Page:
OOW has been great and I'm reaching the limit of how much information I can consume for a while. I'll probably spend some weeks or months reading and understanding presentations. Time to go home and practice what I've learned. I'm not even going to try to report dutifully on every session today. Just say that I've been to Real-World Performance Questions and Answers, Oracle Database Optimizer: Tips for Preventing Suboptimal Execution Plans, Looking Under the Hood at Oracle Clusterware 11g Release 2, and Under the Hood of Oracle Automatic Storage Management: Fault Tolerance. The first one was great fun, 3 of 4 had more than 20 years experience in this field. The youngest "only" 8. Greg Rahn revealed they have a "secret": they try to solve complex problems with simple solutions. Graham Woods advised people to ask Why? and understand what you are doing before you actually change anything in production. Simple guidelines, but since many are not following them it needs to be repeated.
I'm not going to say much about the two following, again useful content and I have to look again at the mysteries of Clusterware. Also Maria Colgan showed as she did yesterday she is an excellent speaker. She is invited to next year's OUGN conference, which according to Bryn is the world's best user group conference. Looking forward to it.
Back at home I've had many discussions regarding ASM, it is surprising what people can get religious about. One former coworker stated that Oracle has no right to implement a volume manager... I've never had any good arguments for migrating to ASM. If the DBAs at the site like it, I chime in with things I like, simplicity to name one. If not, because "any datafile should be verifiable with ls or dir", then I usually back off from any discussion. In the last presentation of the conference by Alex Gorbatchev from Pythian I learned quite a few reasons to go for ASM, like you have more integrity checks and efficiency if you use ASM. I'll probably stay away from heated discussion until I've read everyting from James Morle, baarf.org, ASM-gurus like Alex; SAN- and Unix-admins don't give up easily.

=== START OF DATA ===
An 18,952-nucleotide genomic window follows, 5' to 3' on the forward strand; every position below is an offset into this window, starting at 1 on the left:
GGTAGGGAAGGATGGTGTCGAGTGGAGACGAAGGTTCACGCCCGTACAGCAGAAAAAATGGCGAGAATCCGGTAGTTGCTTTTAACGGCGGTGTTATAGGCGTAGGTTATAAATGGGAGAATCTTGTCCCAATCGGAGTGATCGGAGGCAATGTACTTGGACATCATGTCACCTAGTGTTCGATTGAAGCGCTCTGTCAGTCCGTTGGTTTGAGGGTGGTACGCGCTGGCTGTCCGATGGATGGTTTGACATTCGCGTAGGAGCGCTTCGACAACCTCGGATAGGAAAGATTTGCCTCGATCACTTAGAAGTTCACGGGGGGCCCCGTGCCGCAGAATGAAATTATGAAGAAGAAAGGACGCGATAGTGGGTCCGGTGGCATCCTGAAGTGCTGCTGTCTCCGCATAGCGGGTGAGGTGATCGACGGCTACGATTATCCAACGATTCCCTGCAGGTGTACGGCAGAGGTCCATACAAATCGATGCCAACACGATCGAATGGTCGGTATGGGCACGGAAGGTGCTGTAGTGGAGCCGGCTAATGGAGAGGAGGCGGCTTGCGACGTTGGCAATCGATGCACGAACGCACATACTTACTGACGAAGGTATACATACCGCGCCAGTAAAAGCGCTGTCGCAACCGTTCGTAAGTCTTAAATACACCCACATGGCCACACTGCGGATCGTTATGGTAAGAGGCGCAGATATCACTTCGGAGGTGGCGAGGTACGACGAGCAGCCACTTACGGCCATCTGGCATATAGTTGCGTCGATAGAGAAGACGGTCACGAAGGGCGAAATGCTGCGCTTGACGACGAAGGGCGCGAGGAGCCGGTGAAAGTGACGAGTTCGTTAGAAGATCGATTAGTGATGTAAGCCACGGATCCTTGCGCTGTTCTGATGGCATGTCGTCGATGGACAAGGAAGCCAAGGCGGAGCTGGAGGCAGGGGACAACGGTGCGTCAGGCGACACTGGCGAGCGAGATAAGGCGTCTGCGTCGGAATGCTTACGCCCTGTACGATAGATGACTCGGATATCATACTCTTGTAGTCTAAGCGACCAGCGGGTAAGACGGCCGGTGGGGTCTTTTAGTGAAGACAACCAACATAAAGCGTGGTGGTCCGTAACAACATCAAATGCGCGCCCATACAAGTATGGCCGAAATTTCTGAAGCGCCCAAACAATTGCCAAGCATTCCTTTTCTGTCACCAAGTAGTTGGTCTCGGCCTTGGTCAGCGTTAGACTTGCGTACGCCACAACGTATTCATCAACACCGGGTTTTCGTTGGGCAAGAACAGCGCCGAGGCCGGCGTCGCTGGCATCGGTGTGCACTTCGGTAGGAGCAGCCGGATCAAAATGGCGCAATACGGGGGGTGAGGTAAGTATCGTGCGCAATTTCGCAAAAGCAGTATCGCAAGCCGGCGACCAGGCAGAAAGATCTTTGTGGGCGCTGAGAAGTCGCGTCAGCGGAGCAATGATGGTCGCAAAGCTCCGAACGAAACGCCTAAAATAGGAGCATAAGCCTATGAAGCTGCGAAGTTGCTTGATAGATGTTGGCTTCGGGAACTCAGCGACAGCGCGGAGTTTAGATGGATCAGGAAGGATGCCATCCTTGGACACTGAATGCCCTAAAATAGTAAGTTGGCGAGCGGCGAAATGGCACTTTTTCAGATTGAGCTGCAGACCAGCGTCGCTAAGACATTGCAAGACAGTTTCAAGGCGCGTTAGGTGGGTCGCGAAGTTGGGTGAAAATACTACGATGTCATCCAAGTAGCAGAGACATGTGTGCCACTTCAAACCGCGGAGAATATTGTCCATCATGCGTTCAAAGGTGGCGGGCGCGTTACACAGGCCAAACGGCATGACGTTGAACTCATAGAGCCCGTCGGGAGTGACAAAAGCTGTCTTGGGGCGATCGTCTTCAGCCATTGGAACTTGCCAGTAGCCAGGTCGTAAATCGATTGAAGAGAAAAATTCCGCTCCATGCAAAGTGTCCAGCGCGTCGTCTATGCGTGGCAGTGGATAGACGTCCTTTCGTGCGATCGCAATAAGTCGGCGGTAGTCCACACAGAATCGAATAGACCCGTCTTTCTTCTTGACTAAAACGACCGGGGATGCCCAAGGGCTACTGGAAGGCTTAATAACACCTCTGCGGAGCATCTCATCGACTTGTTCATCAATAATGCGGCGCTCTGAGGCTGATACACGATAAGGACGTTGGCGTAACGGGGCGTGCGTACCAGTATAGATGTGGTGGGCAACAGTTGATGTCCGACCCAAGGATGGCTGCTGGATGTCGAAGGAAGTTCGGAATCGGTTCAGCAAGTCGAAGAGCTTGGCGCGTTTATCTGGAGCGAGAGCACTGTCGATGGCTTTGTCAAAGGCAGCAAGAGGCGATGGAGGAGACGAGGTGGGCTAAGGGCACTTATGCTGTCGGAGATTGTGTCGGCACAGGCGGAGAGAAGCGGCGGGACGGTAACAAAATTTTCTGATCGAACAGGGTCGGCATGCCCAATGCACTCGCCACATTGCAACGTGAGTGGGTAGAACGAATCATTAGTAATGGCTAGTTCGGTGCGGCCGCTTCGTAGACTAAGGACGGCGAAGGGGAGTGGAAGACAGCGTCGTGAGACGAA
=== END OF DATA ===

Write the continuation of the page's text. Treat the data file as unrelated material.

This was first time at OOW. Was it worth it ? Absolutely. I got served more than I could eat, met a lot of smart people whose blog posts and tweets I've been reading for years; i.e. great networking opportunity, and had great fun. Learned a lot, now I know what other SSF-travelers are talking about.
Thanks to everybody who stopped for a talk or sent a smile in my general direction. Going home looking forward to see wife & jr.